Poultry Farming

Rhonda — an informal settlement in Nakuru town — is a typical slum. Rickety timber and mud-thatched houses are neatly squeezed next to each other and dark alley with running dirty water connects the humble structures.

Here hustlers of all kinds — from masons, to salonists, to mama nguo, to cobblers to hawkers and boda boda riders mingle with ease in this small space that is home to more than 20,000 people according to Nakuru County stats.

Walking through these sorry-state alleys, one wonders what farming good can come out of this congested space?

Welcome to Mary Njeri’s farm, tucked deep inside the slum, where she has set up an extraordinary farming unit christened — Mary Poultry Farm. On this small plot where she has rented a number of structures sitting on less than an eighth of an acre, she keeps more than 3,000 birds in different stages of development. Smart Harvest counted them.

Every corner matters

The farmer keeps pure kienyeji (500), improved Kalro variety (500) Rainbow rooster (700) Kuroilers (500) and 700 layers.

“People often ask me. “You mean you run a farm in a slum?” And I confidently tell them “Yes, I capitalise on every small space here. I use every resource with wisdom,” she says as she takes us on a tour of the fascinating farm.

Though the project is massive, she started small.

“I began with only three chicken. I used to keep them inside my single-roomed house,” Njeri shares.

The 29-year-old was once a hairdresser but quit to venture into agribusiness.

“Before I quit my salon job, I used to keep a few chicken which I would sell to my neighbours. When I realised I was making more from the small poultry side hustle, I resigned.”

That was in 2013. Now four years on, she has every reason to smile.

“Much as people think I am doing well. The truth is it has not been easy,” she says.

There is one season she lost more than 200 birds to Newcastle disease.

Ms Mary Njeri during the interview at her poultry farm at Rhonda, Nakuru

“I had bought fake vaccines from the local vets. To avoid such mishaps in future, I started attending training and doing research online,” Njeri points out.

As the flock increased, she constructed a temporary structure of 100 birds using timber and wire mesh. She factored in key specifications to ensure the structures had proper ventilation. For feeding troughs, she improvised used buckets. In the course of her journey, she realised natural brooding method did not make business sense.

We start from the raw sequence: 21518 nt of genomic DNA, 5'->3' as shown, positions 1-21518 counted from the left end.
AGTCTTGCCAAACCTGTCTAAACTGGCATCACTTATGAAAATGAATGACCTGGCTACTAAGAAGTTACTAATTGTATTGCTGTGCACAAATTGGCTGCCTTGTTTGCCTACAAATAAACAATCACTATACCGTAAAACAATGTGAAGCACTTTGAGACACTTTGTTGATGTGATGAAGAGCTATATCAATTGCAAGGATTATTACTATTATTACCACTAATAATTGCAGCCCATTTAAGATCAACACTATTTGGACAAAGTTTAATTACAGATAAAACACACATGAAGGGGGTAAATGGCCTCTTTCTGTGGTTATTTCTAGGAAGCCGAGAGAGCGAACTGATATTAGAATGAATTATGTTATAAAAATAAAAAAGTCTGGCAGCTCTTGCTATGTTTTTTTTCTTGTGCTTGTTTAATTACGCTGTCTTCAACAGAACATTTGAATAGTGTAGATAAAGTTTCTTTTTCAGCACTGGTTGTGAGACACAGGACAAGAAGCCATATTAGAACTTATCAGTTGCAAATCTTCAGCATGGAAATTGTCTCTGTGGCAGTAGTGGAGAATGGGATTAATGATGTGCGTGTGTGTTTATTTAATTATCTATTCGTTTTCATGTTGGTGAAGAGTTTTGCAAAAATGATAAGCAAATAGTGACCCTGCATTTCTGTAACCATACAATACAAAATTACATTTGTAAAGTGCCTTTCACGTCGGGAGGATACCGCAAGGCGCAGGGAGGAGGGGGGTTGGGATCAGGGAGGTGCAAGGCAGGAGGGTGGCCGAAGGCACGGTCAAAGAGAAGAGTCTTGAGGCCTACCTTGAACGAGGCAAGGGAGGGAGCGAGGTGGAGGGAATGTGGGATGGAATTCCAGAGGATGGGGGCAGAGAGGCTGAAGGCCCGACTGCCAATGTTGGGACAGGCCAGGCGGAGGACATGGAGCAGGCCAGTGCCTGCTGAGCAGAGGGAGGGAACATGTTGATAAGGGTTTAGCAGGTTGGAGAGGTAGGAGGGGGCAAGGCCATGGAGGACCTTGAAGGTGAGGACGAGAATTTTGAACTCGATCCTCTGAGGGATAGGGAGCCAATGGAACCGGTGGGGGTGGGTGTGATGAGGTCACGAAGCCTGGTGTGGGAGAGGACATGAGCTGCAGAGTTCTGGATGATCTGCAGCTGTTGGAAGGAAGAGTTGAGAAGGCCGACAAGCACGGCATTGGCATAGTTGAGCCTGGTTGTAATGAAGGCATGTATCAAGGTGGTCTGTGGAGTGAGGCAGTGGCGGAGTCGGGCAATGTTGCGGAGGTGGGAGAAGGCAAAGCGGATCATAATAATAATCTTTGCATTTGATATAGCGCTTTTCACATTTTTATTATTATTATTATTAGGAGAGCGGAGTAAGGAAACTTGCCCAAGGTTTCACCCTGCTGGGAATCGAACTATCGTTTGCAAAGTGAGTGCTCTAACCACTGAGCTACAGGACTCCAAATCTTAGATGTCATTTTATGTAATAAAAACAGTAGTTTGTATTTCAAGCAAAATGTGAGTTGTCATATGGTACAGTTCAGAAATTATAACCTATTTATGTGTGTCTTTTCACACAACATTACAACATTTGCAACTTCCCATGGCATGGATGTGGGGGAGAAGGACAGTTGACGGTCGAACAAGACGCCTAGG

“Some eggs failed to hatch causing huge losses.”

Aggressive marketing

She used her Sh80,000 from the sale of eggs to buy an incubator that could hold 528 eggs.

To perfect her hatching skills, she enrolled services of a vet and also did extensive research online.

Njeri now sells eggs, mature birds and week old birds to farmers in Nakuru and its environs. She says most of her clients are institutions and hotels.

To secure new clients, she says she does aggressive marketing on social media platforms.

“I am always on either Facebook or Whatsapp marketing my produce and seeking new clients. That’s explains my wide market reach,” she offers.

And how does she do the hatching?

She places the eggs in an incubator for 21 days and monitors the humidity and temperature. The farmer owns a brooder at the farm that produces approximately 3,000 chicks every week. She sells chicks between Sh100 and Sh115.

Given that she has been at it for a while, she has tonnes of advice for upcoming farmers.

“Farming is a good venture but farmers should conduct market search to avoid incurring losses,” she says.

For better production, proper housing is key, she says.

Though constrained on space, she has tactfully partitioned the chicken house. The cages are fitted with wire mesh for proper ventilation. Each cage also has resting frames for the birds.

“Chicken house should have proper ventilation and should be kept clean and dry at all times to keep off flies that attract diseases,” she says.

She also encourages proper feeding of chicken and adequate supply of water for better yields.

Every day, she collects between 20 and 25 crates of eggs selling each crate at Sh290 to an established market in Mombasa.

To attain desirable weight, the birds are fed on different feeds depending on their stages of growth that is chicks, growers and layers. The meal is supplemented by green lefty vegetables including Sukuma wiki that she grows on her farm.

Record keeping

“Layers require correct feeding ratio, excessive feeding is not encouraged because it causes bloating. Feeding is done once a day followed by a drink of water.”

Record keeping she says is key to monitor is the business is making loss or profit.

“While taking records, a farmer can easily identify unproductive bird and isolate from others and also diseases can easily to detected,” she adds.

Currently, she trains upcoming farmers at Sh2,000 per every farmer.

“Though I am not a professional, I have extensive knowledge on poultry thanks to the numerous training and seminars I have attended. I also consult closely with a vet,” Njeri says.

Having been in the business for a while, she says, the main challenge in poultry production is infestation of Newcastle disease.

Vaccination is the answer to this, she shares. Cannibalism is also another challenge facing layers. The problem can be sorted through debeaking, which should be done when the bird is between four and six weeks.

Isolation of the cannibal birds is also recommended. Other control methods include increasing feed rich in iron and calcium, reducing group size and adding litter on the floor to keep the birds busy.

And do her neighbours see the kuku’s business as a nuisance?

“Noooo... they appreciate what I do. And by the way, they are my number one clients for the eggs and meat.”